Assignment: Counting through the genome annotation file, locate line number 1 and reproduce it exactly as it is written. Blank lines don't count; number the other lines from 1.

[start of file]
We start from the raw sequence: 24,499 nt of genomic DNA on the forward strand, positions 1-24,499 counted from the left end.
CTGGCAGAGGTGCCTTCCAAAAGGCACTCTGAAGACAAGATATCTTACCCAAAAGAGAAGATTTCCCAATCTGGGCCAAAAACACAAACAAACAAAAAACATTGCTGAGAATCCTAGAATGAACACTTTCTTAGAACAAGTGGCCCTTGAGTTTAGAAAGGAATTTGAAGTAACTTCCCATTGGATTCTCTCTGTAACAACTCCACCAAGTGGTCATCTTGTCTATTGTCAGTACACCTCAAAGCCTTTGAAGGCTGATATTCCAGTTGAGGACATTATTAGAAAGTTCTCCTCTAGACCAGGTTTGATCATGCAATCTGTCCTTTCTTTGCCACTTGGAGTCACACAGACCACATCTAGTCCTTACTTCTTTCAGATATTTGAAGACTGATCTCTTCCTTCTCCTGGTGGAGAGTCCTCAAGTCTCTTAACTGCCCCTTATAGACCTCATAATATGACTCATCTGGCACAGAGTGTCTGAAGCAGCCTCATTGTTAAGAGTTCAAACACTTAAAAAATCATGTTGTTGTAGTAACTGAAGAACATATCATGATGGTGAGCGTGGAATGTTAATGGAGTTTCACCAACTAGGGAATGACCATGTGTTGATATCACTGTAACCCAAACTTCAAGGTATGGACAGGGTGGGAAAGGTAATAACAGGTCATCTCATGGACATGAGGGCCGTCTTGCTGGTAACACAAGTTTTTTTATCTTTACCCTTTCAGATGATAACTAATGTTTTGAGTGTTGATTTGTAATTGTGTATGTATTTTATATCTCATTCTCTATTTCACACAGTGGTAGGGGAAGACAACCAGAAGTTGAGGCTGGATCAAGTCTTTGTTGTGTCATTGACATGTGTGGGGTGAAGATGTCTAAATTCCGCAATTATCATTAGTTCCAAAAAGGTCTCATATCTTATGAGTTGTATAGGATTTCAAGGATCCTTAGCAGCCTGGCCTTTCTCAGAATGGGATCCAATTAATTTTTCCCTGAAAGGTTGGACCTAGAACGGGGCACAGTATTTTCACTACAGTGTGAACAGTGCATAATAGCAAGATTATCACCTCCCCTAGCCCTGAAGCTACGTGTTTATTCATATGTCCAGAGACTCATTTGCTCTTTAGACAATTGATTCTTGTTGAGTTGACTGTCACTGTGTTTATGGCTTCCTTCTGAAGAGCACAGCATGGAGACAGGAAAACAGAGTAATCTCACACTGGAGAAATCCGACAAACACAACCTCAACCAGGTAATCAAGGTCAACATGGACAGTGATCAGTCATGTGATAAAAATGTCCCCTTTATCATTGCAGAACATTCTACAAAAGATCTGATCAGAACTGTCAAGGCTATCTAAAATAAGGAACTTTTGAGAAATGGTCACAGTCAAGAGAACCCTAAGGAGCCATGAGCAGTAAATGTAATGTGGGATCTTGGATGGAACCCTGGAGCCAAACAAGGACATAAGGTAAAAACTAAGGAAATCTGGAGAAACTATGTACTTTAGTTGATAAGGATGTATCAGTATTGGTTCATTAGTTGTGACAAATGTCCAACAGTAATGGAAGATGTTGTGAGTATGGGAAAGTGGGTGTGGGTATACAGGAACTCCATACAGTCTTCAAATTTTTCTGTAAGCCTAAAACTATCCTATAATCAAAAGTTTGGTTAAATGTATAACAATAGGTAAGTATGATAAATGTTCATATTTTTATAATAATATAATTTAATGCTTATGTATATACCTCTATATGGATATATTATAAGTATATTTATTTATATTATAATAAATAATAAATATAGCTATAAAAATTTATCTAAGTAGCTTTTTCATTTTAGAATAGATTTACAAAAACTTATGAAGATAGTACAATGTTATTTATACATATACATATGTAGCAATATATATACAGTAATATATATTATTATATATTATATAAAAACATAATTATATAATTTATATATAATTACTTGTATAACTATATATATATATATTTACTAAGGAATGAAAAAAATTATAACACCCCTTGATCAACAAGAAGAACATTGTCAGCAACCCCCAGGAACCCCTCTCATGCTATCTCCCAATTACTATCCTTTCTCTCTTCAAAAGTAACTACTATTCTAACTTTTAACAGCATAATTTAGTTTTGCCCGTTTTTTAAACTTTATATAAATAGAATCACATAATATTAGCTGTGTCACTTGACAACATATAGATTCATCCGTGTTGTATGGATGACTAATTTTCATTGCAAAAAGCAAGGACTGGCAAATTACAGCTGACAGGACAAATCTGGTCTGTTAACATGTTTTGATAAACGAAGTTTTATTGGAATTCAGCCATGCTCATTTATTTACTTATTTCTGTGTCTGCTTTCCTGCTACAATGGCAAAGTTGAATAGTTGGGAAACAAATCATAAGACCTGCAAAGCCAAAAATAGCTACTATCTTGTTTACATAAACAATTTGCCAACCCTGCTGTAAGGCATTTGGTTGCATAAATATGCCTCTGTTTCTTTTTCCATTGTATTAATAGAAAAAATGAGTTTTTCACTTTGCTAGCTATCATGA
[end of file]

We start from the raw sequence: 24,499 nt of genomic DNA on the forward strand, positions 1-24,499 counted from the left end.